Google+ Creates A Frenzy on Launch Day
While a social network from Google has been rumored many times over the past year, the launch of Google+ came as a surprise to almost everyone. A select few journalists had seen a sneak peak last week, but today the service was rolled out to invited users only as a "field test." Luckily, we snagged an invite and took the service and the Android app for a spin. And we found one feature you'll love on the website and two that will make your experience on Android much, much better.
You may have heard about Google+ and there are comprehensive reviews of every feature all over the internet. But, let's break down the basics. This is Google's attempt to compete with Facebook and Twitter, with a few unique features and benefits. For one, unlike Facebook which co-owns the copyright to the data you share, Google leaves ownership in your hands. It's your data and with that mentality they have already created a way for you to completely back-up your data with a service called Google Takeout.
On Google+, organizing your social circles has never been easier. In a beautifully designed UI, Google creates a few default circles where you can drag your friends into, immediately creating separate groups you can share with. You can still share publicly if you'd like, but you also have the option of sending an update to your college friends and a separate update to your family. And in a combination of Twitter and Facebook, you can both follow celebrities and people you admire, and befriend them if it's a mutual relationship. It can be complicated to understand how it all works, but it becomes quite a powerful tool if it catches on. And, for those who haven't joined in the fun, pictures and posts can be shared with them via email. So, while they can't comment on a photo, they would receive it if you shared it with them.
But, what really stands out, especially with so few people who have access to Google+, are hangouts and huddles. Google Hangouts are group video chats that let anyone you invite join in a conversation at any time. Vic Gundotra, the Googler who headed the Google+ project, likened it to a gathering in a public place. If your friends were hanging out at a bar, you could easily join in. The video chat works the same way. Once it's started and shared with a group of friends, any of those friends can hop in and see the video chat and participate. The only limit is the maximum of 10 people at a time. Amazingly, Google has included an automatic camera switcher, which focuses the main video feed on the person who is talking. It's incredible to see happen and makes the conversation flow a lot better. There's also some collaboration, though limited at the moment, built in. The group can watch YouTube videos together while anyone can fast forward to bits that are interesting. You can get a better feel for it with the video below, but you can't truly understand its appeal until you're able to try it out.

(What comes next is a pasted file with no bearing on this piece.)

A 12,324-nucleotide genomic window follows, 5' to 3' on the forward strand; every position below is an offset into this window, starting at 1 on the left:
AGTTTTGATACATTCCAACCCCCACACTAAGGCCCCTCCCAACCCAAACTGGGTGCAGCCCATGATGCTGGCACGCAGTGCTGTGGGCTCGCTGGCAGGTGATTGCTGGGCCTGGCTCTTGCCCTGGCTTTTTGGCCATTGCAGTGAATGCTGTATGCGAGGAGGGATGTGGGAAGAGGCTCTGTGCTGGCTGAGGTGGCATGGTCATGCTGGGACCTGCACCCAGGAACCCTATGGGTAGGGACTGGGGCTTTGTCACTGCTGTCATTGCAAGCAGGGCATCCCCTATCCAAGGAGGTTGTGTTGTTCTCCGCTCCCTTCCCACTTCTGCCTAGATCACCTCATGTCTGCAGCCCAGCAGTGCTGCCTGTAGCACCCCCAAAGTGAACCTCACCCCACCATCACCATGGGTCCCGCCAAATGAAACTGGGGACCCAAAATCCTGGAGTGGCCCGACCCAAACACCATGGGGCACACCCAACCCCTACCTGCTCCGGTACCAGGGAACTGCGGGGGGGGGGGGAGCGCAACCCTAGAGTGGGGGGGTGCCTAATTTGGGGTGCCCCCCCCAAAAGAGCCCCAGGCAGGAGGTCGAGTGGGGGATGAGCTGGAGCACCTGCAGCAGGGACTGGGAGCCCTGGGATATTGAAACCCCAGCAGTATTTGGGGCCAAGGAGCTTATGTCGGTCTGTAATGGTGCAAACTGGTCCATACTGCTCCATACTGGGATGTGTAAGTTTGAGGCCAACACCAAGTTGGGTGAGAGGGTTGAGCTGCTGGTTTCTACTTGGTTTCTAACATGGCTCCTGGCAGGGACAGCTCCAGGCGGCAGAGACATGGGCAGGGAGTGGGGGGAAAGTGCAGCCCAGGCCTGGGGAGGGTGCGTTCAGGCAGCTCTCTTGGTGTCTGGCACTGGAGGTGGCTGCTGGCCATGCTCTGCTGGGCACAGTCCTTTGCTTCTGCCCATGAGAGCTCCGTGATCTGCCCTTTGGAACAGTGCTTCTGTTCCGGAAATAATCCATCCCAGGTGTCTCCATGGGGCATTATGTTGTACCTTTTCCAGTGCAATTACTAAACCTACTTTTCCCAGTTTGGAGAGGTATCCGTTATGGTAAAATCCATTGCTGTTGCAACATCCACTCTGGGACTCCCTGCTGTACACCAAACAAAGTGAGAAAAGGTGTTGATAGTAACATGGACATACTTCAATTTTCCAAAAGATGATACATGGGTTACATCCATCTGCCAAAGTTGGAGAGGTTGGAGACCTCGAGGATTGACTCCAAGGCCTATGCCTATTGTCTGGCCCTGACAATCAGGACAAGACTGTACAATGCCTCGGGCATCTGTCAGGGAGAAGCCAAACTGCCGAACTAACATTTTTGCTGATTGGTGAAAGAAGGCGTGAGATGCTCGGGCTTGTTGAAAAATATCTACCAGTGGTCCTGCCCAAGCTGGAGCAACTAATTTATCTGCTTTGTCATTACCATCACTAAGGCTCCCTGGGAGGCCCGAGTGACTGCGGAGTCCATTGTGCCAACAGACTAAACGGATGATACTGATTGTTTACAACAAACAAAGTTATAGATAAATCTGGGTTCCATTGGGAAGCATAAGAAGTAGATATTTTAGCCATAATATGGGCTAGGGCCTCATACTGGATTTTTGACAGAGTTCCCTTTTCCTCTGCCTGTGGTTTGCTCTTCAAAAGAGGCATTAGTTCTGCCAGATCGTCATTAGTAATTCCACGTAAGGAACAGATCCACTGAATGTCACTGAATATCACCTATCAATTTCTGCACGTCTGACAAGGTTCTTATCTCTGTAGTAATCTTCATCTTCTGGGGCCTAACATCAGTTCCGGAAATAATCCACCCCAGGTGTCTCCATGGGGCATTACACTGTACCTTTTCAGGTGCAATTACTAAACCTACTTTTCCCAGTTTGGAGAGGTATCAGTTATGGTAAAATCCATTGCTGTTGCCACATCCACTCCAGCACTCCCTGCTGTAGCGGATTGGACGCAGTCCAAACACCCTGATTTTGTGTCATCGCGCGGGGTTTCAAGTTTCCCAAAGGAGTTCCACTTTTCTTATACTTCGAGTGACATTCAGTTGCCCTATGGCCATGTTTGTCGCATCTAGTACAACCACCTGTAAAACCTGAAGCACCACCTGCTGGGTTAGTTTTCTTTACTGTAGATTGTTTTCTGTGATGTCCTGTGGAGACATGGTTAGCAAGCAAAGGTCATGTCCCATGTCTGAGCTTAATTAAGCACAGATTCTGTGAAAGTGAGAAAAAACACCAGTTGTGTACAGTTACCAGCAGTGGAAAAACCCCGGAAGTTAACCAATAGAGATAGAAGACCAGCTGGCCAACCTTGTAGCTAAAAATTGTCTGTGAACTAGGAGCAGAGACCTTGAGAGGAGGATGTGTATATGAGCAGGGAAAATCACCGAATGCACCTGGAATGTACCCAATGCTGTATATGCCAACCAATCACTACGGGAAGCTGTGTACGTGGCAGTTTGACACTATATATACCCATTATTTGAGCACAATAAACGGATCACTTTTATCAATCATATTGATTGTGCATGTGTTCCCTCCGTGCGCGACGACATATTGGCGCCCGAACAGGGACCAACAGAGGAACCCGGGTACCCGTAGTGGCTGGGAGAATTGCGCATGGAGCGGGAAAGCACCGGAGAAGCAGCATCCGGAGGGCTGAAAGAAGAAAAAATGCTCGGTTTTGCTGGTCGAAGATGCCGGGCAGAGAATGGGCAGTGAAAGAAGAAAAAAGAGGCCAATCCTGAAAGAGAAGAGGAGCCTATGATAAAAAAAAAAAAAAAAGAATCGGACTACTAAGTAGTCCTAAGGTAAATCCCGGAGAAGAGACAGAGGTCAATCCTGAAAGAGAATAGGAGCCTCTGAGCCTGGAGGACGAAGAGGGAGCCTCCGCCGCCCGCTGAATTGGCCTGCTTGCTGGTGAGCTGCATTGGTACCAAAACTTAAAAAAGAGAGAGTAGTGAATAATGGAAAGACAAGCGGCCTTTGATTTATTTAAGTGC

On the mobile side, Google launched an Android app (and an update!) on day one. It's incredibly slick and provides all the features of Google+, with the glaring exception of the aforementioned Hangouts video chat. What it does offer instead is a group chat feature called Huddle. It allows you to pick one or more of your circles and group chat with them. The beauty of this feature is that if people aren't on Google+, they can interact with the group using regular old SMS. This means there is no barrier to entry, but added value to anyone who is using the service.
Here's the killer feature for every Android user. Photos in the cloud. Yes, with Google+ and its Instant Upload feature on the Android app, there is now a built-in method to store every picture and video you take with your Android device in the cloud. It resides in your Picasa album and is completely private. But, impressively, when you go to Google+ and want to share a picture from last night, your recently uploaded photos are front and centre, waiting for you to share them. This basically gives you unlimited photo storage on Picasa, which is in itself a reason to join the service.
It's only the first day and already there's something incredibly compelling about Google+. At the moment, the calibre of conversation is at a very high level, partly due to the limited community that has access to the service. But, it’s fun to use, and there are things you can do with Google+ that you just can’t do anywhere else. And Google suggests this is just the beginning. If that’s the case, you’ll want to be along for the ride.